The bankruptcy of the airline Norwegian has been postponed for a couple of years now, but those bets have been premature.
Now, however, the situation looks unusually bad.
The Norwegian state announced today that it no longer intends to provide the company with the financial support it wants.
Norwegian CEO Jacob Schram described the decision as a blow to his diaphragm, and did not rule out the possibility of bankruptcy.
In the past, the company has reported its cash position sufficiently until the beginning of next year.
Read more: Norwegian CEO does not rule out bankruptcy: “We need artificial respiration to survive the winter”
If bankruptcy were to occur, it would probably mean a smaller supply and higher prices for a Finnish passenger.
Norwegian has flown from Finland to numerous destinations in Europe, which has been a good thing for Finnish consumers.
Norwegian has also got to Oulu, for example.
It has brought significant competition to the Finnish market.
The corona pandemic is a crisis of this magnitude for all air transport that the competitive situation may be completely new after that.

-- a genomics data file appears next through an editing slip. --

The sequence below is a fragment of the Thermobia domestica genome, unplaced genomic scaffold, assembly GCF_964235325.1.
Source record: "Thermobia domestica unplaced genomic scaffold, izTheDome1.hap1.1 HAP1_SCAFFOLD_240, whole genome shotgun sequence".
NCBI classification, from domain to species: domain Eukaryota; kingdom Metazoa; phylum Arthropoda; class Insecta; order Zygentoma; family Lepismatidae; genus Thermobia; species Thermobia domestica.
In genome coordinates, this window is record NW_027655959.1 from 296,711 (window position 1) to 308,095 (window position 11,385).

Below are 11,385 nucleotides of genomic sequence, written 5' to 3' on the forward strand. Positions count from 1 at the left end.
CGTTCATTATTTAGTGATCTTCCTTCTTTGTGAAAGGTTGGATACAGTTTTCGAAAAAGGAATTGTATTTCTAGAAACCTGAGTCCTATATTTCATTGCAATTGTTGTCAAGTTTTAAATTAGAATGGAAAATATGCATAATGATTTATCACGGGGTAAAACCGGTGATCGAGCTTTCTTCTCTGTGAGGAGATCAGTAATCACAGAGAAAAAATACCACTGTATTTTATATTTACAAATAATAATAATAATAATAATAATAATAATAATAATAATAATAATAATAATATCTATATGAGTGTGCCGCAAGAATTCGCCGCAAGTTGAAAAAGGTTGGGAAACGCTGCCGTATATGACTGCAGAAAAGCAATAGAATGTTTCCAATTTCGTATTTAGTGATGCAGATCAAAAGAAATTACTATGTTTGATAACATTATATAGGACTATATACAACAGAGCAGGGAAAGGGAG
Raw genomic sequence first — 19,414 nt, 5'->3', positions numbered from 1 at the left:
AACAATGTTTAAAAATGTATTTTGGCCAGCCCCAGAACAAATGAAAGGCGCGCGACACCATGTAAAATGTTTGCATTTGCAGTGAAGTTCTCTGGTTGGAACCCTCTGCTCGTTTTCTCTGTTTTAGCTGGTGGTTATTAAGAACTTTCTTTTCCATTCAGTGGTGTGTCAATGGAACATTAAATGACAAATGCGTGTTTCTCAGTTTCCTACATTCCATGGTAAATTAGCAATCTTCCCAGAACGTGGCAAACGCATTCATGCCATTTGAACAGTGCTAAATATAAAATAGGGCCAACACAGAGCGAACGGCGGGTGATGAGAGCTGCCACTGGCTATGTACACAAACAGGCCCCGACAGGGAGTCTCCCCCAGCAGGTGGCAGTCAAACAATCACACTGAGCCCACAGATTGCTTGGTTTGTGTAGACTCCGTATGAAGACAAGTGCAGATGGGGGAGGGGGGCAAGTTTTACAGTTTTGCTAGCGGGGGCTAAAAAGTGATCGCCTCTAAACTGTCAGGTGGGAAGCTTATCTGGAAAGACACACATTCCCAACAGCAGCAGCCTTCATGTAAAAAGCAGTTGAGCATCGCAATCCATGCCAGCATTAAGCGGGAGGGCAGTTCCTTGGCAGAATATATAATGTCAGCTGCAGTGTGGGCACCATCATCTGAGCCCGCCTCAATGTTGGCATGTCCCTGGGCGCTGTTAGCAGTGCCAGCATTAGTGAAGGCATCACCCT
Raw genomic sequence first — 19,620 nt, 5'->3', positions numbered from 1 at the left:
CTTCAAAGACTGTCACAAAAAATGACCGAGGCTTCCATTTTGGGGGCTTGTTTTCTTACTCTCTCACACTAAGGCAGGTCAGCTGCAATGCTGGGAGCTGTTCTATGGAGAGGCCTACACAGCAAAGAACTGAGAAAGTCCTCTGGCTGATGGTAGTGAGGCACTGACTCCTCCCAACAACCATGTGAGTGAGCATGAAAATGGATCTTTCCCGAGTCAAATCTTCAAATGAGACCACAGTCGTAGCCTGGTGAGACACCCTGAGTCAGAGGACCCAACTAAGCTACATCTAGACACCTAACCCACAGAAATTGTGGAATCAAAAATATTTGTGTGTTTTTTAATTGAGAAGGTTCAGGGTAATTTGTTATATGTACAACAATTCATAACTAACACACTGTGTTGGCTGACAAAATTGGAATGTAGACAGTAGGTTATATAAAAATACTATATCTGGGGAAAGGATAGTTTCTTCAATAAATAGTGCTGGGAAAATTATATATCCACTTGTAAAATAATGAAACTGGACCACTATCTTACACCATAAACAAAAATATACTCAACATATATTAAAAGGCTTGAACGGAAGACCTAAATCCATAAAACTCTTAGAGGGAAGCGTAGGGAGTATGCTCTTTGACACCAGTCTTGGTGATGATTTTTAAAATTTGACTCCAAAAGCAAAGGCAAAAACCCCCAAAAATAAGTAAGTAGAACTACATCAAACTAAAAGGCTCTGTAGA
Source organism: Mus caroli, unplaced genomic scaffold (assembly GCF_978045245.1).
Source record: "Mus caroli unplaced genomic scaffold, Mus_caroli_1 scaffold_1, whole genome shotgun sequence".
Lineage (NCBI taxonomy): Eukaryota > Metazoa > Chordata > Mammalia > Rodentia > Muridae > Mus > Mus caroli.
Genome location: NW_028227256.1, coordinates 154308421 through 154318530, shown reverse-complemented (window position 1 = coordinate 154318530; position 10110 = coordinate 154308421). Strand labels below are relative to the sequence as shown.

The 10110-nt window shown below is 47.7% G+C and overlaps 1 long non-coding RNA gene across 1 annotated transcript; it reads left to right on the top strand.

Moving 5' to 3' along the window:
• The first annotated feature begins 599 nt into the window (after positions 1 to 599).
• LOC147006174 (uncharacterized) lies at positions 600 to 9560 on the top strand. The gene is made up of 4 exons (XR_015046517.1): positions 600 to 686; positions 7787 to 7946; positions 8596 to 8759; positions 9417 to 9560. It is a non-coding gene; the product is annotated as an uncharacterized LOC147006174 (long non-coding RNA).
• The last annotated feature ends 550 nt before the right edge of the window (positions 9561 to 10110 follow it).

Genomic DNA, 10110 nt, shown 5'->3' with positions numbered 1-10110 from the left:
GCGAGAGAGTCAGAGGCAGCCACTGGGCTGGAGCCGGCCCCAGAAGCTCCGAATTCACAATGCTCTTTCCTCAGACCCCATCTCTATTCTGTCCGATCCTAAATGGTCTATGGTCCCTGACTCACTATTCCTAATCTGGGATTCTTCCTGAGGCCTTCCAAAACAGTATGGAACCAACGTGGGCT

Which companies are left, and will some new companies fill the vacancies?
Airlines around the world have had to ask for state help, and many have.
Keeping a national airline alive when felt important in many countries.
Professor Jorma Mäntynen, an aviation expert at the WSP consulting company, said already in the spring that the airlines that would be helped by the states would remain.
Mäntynen said that the era of cheap airline tickets could end in an interest rate crisis.
Read more: “The time for cheap flights is inevitably over” - Returning to the sky takes a long time
No one yet knows whether the corner of Finland will in practice be taken over by Finnair when the crisis is overcome.
However, it is very possible and likely that if Norwegian crashes, another company will sooner or later replace it.
It hasn't been so long since there was a viable option called Blue1 in Finland.
It was a Finnish subsidiary of the Nordic airline SAS.
It initially flew feeder traffic on SAS flights, but later expanded to Central and Southern Europe and many tourist destinations.
Operations contracted in the 2010s, and in 2015 the company was sold to Cityjet in Ireland.
At that time, Norwegian began to gain a foothold in Finland.